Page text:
Important landmark building in Bangladesh.

Reducing Dangerous Coal Emissions In Bangladesh

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M.O.U. & New Coal-Burning Power Plants in Bangladesh Offer Opportunity to Introduce TMT-13 & Reduce Dangerous Emissions

With more coal-burning power plants being built around the world, the owner of Global Holding Companies, USA, Inc's position in government allows AGE to offer a product that burns coal more cleanly and with less by-products.

AGE has secured a Memorandum of Understanding (M.O.U.) with Global Holding Companies, USA, Inc. This company is owned by one of Bangladesh's well-known participants in the government, who is in charge of finding a cleaner way to burn fossil fuel. Additionally, this participant will help them find much-needed coal from the United States, to supply the two new coal-burning power plants being built in Bangladesh.

This is a perfect time to introduce AGE's 4th additive TMT-13™. This product was designed to work on coal, before burning it in a power plant. It not only reduces the amount of coal needed, but also reduces the pollution that is produced and encapsulates the fly-ash of its dangerous by-products, like arsenic and mercury.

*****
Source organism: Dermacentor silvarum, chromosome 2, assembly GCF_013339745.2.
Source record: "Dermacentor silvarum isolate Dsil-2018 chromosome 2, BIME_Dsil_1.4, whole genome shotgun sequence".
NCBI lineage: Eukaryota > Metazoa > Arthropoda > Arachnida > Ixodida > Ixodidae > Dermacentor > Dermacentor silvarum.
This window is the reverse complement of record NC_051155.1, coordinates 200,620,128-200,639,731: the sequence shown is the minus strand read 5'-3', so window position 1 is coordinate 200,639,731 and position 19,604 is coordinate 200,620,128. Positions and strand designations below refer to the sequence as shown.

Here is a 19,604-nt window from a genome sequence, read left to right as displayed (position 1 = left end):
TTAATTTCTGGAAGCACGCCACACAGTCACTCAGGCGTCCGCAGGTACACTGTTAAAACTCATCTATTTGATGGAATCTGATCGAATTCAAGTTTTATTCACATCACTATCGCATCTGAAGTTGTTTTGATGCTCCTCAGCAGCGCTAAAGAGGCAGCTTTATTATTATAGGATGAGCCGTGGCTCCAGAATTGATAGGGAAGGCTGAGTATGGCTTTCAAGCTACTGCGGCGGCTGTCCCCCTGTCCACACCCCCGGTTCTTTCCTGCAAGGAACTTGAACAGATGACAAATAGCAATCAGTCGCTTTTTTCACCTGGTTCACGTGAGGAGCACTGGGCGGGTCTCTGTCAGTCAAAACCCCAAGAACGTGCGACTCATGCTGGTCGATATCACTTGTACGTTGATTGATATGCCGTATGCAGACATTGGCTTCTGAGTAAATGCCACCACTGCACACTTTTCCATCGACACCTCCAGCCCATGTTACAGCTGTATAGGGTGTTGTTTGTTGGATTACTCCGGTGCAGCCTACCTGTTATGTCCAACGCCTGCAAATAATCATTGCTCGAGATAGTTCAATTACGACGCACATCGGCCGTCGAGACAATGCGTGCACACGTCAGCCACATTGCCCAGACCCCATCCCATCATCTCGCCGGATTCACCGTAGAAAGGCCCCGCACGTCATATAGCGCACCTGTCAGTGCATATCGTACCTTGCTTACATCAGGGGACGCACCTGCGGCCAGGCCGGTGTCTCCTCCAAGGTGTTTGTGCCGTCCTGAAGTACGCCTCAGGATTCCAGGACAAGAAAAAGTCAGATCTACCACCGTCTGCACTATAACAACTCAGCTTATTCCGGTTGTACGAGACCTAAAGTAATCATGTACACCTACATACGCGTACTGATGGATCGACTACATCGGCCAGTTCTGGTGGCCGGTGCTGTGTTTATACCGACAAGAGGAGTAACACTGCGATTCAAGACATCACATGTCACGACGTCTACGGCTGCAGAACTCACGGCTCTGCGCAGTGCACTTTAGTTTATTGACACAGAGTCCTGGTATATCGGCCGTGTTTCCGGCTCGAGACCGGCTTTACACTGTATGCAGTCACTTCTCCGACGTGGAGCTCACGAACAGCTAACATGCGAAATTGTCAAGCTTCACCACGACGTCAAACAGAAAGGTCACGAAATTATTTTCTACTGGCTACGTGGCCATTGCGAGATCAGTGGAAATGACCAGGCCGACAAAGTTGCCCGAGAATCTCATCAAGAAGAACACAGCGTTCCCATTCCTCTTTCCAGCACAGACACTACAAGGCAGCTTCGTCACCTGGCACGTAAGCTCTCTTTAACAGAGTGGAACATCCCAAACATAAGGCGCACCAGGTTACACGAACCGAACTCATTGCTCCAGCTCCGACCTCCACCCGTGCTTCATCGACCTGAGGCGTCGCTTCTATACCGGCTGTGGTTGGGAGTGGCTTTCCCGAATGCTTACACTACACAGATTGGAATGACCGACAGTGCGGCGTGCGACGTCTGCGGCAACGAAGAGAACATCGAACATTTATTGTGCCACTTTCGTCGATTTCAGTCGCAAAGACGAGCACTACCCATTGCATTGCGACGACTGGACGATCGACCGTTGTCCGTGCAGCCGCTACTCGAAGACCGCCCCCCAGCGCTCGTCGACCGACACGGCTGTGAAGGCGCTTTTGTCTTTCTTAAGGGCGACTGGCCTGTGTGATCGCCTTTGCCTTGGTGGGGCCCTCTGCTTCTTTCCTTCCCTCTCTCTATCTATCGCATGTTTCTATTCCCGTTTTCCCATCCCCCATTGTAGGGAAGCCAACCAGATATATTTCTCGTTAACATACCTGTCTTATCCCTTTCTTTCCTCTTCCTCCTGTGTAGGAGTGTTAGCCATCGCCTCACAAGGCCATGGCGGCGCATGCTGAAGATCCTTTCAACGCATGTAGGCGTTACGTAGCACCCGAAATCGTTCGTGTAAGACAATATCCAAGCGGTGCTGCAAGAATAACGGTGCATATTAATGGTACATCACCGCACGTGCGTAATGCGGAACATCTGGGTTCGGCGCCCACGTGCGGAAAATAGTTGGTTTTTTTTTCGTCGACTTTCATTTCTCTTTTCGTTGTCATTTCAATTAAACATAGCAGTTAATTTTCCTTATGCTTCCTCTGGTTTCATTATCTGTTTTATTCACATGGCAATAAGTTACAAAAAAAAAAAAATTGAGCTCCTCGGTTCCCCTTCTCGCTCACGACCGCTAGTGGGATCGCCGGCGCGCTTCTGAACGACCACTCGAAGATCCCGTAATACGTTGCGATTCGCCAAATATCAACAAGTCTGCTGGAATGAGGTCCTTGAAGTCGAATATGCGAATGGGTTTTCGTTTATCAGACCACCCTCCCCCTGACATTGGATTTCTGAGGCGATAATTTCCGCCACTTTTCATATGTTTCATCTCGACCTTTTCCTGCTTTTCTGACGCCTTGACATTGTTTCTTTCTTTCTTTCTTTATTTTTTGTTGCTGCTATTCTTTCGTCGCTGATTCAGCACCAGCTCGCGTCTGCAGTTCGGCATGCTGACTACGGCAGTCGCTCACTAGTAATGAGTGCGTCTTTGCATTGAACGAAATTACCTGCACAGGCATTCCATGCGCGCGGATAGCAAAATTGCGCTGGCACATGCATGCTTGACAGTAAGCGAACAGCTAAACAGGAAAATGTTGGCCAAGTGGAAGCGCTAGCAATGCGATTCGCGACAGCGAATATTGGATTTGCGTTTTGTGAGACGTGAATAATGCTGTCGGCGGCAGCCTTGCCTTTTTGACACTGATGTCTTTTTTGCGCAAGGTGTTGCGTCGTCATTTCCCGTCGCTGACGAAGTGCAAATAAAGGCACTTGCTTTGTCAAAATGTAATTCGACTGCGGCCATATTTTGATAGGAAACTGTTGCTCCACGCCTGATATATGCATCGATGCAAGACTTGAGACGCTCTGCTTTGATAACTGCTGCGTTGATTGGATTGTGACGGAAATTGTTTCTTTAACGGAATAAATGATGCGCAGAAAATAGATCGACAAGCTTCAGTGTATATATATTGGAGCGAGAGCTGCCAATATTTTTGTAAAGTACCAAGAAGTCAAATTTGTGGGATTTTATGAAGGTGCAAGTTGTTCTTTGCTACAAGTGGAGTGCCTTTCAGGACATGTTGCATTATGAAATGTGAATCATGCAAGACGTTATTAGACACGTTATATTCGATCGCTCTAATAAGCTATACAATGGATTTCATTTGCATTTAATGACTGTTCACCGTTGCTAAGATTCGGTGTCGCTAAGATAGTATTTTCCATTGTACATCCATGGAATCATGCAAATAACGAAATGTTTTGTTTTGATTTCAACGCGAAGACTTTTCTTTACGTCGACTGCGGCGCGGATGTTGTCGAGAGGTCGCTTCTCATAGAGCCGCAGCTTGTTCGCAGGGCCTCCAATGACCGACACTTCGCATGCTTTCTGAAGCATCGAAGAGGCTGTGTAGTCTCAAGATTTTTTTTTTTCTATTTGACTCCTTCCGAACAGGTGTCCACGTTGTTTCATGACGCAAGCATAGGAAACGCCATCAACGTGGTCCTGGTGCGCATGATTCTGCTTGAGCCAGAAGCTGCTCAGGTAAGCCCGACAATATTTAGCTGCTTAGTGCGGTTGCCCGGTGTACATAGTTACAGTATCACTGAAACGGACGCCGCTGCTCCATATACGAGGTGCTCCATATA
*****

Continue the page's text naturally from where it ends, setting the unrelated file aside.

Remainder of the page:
The United States is one of the only countries shutting down coal-fired power plants. This year alone, there are 1,600 coal-burning power plants being built in 62 countries around the world.

Two women from Bangladesh walking through the acrid air surrounding a coal burning power plant.

Article From The New York Times

1,600 new coal-fired power plants are planned or under construction in 62 countries.

Map showing existing and planned coal fired power stations.When China halted plans for more than 100 new coal-fired power plants this year, even as President Trump vowed to “bring back coal” in America, the contrast seemed to confirm Beijing’s new role as a leader in the fight against climate change.

But new data on the world’s biggest developers of coal-fired power plants paints a very different picture: China’s energy companies will make up nearly half of the new coal generation expected to go online in the next decade.

These Chinese corporations are building or planning to build more than 700 new coal plants at home and around the world, some in countries that today burn little or no coal, according to tallies compiled by Urgewald, an environmental group based in Berlin. Many of the plants are in China, but by capacity, roughly a fifth of these new coal power stations are in other countries.

Overall, 1,600 coal plants are planned or under construction in 62 countries, according to Urgewald’s tally, which uses data from the Global Coal Plant Tracker portal. The new plants would expand the world’s coal-fired power capacity by 43 percent.